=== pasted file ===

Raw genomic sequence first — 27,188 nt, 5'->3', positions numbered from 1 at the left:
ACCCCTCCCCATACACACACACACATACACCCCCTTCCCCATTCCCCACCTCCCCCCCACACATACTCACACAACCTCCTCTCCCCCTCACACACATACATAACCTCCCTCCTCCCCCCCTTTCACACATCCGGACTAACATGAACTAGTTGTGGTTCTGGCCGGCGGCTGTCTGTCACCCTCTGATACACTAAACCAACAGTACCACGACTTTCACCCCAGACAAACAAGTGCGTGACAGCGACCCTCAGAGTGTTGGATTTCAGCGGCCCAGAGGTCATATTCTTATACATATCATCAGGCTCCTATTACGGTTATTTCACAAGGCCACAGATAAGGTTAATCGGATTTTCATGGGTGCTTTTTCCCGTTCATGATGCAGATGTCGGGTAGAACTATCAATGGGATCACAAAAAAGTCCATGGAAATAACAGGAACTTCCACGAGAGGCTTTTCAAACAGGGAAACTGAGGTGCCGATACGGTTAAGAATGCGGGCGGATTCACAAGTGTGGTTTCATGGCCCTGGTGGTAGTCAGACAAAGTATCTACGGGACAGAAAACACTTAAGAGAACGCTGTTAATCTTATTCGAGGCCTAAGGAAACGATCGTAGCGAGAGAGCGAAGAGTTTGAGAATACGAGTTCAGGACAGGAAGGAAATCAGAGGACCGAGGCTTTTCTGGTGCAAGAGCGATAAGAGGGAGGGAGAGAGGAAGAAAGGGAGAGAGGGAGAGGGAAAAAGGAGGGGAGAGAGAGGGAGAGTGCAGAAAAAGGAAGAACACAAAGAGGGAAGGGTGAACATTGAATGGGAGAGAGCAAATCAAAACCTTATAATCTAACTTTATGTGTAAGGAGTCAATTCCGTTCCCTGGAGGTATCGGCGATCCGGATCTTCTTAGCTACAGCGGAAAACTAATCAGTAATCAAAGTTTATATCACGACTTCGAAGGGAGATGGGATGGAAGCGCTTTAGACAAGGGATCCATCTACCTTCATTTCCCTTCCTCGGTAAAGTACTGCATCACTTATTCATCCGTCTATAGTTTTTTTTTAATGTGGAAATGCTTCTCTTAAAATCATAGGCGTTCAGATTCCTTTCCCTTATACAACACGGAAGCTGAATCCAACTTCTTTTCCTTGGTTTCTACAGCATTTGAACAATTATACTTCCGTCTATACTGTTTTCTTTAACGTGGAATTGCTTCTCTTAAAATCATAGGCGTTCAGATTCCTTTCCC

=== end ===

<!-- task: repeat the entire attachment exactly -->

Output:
Raw genomic sequence first — 27,188 nt, 5'->3', positions numbered from 1 at the left:
ACCCCTCCCCATACACACACACACATACACCCCCTTCCCCATTCCCCACCTCCCCCCCACACATACTCACACAACCTCCTCTCCCCCTCACACACATACATAACCTCCCTCCTCCCCCCCTTTCACACATCCGGACTAACATGAACTAGTTGTGGTTCTGGCCGGCGGCTGTCTGTCACCCTCTGATACACTAAACCAACAGTACCACGACTTTCACCCCAGACAAACAAGTGCGTGACAGCGACCCTCAGAGTGTTGGATTTCAGCGGCCCAGAGGTCATATTCTTATACATATCATCAGGCTCCTATTACGGTTATTTCACAAGGCCACAGATAAGGTTAATCGGATTTTCATGGGTGCTTTTTCCCGTTCATGATGCAGATGTCGGGTAGAACTATCAATGGGATCACAAAAAAGTCCATGGAAATAACAGGAACTTCCACGAGAGGCTTTTCAAACAGGGAAACTGAGGTGCCGATACGGTTAAGAATGCGGGCGGATTCACAAGTGTGGTTTCATGGCCCTGGTGGTAGTCAGACAAAGTATCTACGGGACAGAAAACACTTAAGAGAACGCTGTTAATCTTATTCGAGGCCTAAGGAAACGATCGTAGCGAGAGAGCGAAGAGTTTGAGAATACGAGTTCAGGACAGGAAGGAAATCAGAGGACCGAGGCTTTTCTGGTGCAAGAGCGATAAGAGGGAGGGAGAGAGGAAGAAAGGGAGAGAGGGAGAGGGAAAAAGGAGGGGAGAGAGAGGGAGAGTGCAGAAAAAGGAAGAACACAAAGAGGGAAGGGTGAACATTGAATGGGAGAGAGCAAATCAAAACCTTATAATCTAACTTTATGTGTAAGGAGTCAATTCCGTTCCCTGGAGGTATCGGCGATCCGGATCTTCTTAGCTACAGCGGAAAACTAATCAGTAATCAAAGTTTATATCACGACTTCGAAGGGAGATGGGATGGAAGCGCTTTAGACAAGGGATCCATCTACCTTCATTTCCCTTCCTCGGTAAAGTACTGCATCACTTATTCATCCGTCTATAGTTTTTTTTTAATGTGGAAATGCTTCTCTTAAAATCATAGGCGTTCAGATTCCTTTCCCTTATACAACACGGAAGCTGAATCCAACTTCTTTTCCTTGGTTTCTACAGCATTTGAACAATTATACTTCCGTCTATACTGTTTTCTTTAACGTGGAATTGCTTCTCTTAAAATCATAGGCGTTCAGATTCCTTTCCC